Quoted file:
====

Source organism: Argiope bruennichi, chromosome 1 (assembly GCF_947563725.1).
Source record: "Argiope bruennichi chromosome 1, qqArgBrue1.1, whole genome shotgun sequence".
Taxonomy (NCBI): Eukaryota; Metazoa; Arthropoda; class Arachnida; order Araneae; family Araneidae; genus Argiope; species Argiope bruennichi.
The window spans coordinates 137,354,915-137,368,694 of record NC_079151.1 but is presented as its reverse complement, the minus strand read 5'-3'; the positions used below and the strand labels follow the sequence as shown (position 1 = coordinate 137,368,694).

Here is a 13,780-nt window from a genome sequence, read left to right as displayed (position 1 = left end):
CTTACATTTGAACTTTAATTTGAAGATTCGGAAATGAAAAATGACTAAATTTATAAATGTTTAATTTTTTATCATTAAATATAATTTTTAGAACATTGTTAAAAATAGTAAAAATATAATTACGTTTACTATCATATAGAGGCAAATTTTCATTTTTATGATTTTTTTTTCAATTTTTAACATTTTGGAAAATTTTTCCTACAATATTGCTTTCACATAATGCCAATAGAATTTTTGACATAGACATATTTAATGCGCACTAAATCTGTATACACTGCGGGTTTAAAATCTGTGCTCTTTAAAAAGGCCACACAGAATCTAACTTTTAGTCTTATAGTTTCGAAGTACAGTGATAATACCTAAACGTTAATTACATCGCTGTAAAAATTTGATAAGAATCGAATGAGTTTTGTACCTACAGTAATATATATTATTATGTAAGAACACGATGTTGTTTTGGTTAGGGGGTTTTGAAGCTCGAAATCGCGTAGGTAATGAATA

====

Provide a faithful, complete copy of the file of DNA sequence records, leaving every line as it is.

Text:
Source organism: Argiope bruennichi, chromosome 1 (assembly GCF_947563725.1).
Source record: "Argiope bruennichi chromosome 1, qqArgBrue1.1, whole genome shotgun sequence".
Taxonomy (NCBI): Eukaryota; Metazoa; Arthropoda; class Arachnida; order Araneae; family Araneidae; genus Argiope; species Argiope bruennichi.
The window spans coordinates 137,354,915-137,368,694 of record NC_079151.1 but is presented as its reverse complement, the minus strand read 5'-3'; the positions used below and the strand labels follow the sequence as shown (position 1 = coordinate 137,368,694).

Here is a 13,780-nt window from a genome sequence, read left to right as displayed (position 1 = left end):
CTTACATTTGAACTTTAATTTGAAGATTCGGAAATGAAAAATGACTAAATTTATAAATGTTTAATTTTTTATCATTAAATATAATTTTTAGAACATTGTTAAAAATAGTAAAAATATAATTACGTTTACTATCATATAGAGGCAAATTTTCATTTTTATGATTTTTTTTTCAATTTTTAACATTTTGGAAAATTTTTCCTACAATATTGCTTTCACATAATGCCAATAGAATTTTTGACATAGACATATTTAATGCGCACTAAATCTGTATACACTGCGGGTTTAAAATCTGTGCTCTTTAAAAAGGCCACACAGAATCTAACTTTTAGTCTTATAGTTTCGAAGTACAGTGATAATACCTAAACGTTAATTACATCGCTGTAAAAATTTGATAAGAATCGAATGAGTTTTGTACCTACAGTAATATATATTATTATGTAAGAACACGATGTTGTTTTGGTTAGGGGGTTTTGAAGCTCGAAATCGCGTAGGTAATGAATA